DIY Modern Slat Wood Planters
Learn how to make beautiful DIY modern slat wood planters in one weekend and with just three power tools!
In case Mother Nature (or, if you’re like me, your allergies) hasn’t told you yet, Spring is in full force! Warmer weather and longer days mean time for outdoor projects, and I couldn’t be more excited!
If you’ve been following my journey on Instagram, you’ll know that I am in the middle of a huge shed-shop renovation. Which means it’s time to spice up the exterior of the shop to look as pretty as the rest of my parents’ yard!
So, I partnered up with my friends at The Home Depot and Olympic to create a pair of modern slat wood planters and made some magic happen!
How To Build Modern Slat Wood Planters
This project is sponsored by The Home Depot and Olympic. This post contains affiliate links. Click here for my full sponsorship disclosure & ad policies page.
Not only am I obsessed with the way these modern slat wood planters came out, they legit only took me one weekend to make (this one is for you, weekend warriors)! They were also so easy to make and required only three (maybe four, if you want to use a powered sander) tools for assembly.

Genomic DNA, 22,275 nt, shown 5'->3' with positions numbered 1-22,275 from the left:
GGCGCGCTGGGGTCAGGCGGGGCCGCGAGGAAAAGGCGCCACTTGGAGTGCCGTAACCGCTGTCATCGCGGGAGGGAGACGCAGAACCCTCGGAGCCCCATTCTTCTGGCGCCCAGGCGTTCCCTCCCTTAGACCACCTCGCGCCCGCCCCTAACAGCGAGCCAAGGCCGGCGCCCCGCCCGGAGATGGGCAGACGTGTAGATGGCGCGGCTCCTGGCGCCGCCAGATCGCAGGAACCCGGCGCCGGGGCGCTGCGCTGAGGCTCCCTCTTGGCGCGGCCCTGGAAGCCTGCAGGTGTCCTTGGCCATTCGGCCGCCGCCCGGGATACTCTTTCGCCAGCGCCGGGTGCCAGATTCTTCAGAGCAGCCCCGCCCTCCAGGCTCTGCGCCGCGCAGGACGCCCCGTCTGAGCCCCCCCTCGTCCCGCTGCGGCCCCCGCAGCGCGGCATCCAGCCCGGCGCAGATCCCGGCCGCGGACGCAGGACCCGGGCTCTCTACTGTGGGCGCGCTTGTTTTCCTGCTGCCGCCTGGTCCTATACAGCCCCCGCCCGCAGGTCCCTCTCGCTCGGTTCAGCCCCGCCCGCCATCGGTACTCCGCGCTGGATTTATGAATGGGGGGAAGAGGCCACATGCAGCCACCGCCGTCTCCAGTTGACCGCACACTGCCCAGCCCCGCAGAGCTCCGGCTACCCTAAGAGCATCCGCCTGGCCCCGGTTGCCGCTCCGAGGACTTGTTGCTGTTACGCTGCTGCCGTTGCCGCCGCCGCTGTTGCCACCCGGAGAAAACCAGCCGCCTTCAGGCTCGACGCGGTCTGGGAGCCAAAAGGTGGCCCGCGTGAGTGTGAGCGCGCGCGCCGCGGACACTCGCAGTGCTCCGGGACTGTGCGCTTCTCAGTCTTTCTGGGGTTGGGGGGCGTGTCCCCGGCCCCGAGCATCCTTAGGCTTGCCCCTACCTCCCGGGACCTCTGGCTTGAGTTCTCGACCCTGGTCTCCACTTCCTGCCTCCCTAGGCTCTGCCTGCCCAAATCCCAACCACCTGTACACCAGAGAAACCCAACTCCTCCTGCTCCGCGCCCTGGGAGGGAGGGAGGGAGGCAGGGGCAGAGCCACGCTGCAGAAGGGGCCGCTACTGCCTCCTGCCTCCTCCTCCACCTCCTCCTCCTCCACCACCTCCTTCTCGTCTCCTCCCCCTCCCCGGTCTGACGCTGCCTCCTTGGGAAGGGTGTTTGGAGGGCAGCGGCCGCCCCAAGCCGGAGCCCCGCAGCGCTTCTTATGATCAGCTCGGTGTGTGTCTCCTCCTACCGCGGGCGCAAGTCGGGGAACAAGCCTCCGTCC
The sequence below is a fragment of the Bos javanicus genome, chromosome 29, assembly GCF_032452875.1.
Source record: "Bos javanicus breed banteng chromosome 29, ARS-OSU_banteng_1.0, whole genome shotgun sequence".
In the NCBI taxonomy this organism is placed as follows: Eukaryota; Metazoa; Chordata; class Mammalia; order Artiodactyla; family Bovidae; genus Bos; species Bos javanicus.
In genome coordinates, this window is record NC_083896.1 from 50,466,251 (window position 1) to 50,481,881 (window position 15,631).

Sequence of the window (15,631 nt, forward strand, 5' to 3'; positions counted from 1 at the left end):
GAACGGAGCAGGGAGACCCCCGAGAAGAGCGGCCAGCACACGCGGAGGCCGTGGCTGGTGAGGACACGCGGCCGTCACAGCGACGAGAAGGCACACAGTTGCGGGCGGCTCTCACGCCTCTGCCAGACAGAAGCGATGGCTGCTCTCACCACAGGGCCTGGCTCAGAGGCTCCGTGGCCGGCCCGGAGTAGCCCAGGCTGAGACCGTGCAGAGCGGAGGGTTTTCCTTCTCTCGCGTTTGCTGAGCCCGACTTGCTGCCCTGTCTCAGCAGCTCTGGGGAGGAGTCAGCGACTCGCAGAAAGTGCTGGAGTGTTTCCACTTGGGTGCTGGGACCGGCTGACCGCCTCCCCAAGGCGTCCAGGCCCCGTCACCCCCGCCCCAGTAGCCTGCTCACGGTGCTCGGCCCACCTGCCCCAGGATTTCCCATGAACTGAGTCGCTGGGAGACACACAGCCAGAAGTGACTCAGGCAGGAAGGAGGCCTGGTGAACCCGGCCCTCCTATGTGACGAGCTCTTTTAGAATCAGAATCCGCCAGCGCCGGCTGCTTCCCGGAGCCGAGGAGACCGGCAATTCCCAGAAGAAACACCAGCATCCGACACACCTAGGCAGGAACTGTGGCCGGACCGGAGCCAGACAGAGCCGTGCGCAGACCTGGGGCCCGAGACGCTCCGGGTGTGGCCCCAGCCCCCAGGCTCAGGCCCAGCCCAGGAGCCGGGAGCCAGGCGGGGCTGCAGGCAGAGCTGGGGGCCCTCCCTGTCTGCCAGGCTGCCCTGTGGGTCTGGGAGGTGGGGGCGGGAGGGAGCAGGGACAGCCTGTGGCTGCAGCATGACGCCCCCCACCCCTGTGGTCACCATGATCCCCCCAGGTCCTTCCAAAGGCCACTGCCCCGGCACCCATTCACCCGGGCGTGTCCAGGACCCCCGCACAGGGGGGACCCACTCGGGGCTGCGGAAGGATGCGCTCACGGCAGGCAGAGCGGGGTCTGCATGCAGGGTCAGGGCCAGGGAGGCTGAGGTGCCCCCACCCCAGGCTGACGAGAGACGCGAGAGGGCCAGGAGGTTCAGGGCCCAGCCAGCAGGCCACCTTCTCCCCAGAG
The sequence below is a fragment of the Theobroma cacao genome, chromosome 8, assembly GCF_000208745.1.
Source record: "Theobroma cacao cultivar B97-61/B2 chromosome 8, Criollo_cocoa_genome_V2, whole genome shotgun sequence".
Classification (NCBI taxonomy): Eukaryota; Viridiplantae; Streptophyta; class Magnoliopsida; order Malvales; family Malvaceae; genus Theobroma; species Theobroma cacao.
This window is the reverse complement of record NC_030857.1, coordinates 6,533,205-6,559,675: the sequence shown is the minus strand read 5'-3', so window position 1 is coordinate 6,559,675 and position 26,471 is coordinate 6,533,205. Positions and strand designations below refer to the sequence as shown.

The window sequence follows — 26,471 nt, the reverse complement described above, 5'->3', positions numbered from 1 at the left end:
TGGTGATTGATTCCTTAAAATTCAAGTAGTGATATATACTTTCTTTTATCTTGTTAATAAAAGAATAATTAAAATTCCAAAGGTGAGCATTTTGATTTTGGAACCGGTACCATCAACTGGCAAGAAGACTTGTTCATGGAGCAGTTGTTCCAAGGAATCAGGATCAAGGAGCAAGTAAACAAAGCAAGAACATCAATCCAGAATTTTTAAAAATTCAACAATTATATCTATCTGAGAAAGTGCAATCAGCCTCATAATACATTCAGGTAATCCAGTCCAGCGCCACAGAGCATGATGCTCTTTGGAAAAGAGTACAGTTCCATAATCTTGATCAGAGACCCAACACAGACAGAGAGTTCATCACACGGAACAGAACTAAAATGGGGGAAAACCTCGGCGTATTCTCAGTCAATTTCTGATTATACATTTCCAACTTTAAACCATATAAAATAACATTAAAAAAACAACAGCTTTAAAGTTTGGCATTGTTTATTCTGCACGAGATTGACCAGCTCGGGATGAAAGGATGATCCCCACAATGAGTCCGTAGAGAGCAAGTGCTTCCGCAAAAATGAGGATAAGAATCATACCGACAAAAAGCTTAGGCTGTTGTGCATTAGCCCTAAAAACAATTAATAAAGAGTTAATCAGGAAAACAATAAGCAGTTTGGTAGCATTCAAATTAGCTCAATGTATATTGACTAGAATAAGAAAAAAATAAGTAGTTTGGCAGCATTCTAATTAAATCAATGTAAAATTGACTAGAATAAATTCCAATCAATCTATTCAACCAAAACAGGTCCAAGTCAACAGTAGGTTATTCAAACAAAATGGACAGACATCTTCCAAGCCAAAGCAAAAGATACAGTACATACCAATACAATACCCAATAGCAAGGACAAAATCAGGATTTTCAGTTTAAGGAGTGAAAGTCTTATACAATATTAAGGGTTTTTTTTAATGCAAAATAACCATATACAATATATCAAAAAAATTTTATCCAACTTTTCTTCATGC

Even though these planters only took one weekend to make, I know they will last outside for a long time to come thanks to the durable waterproof wood finishes I used from Olympic (especially since their products come with a lifetime guarantee)!
Want to see how easy these were to make? Let’s do this!
What I Used:
Miter Saw/Circular Saw
3M Sanding Sponge
(8) 2 x 2 Pressure Treated Baluster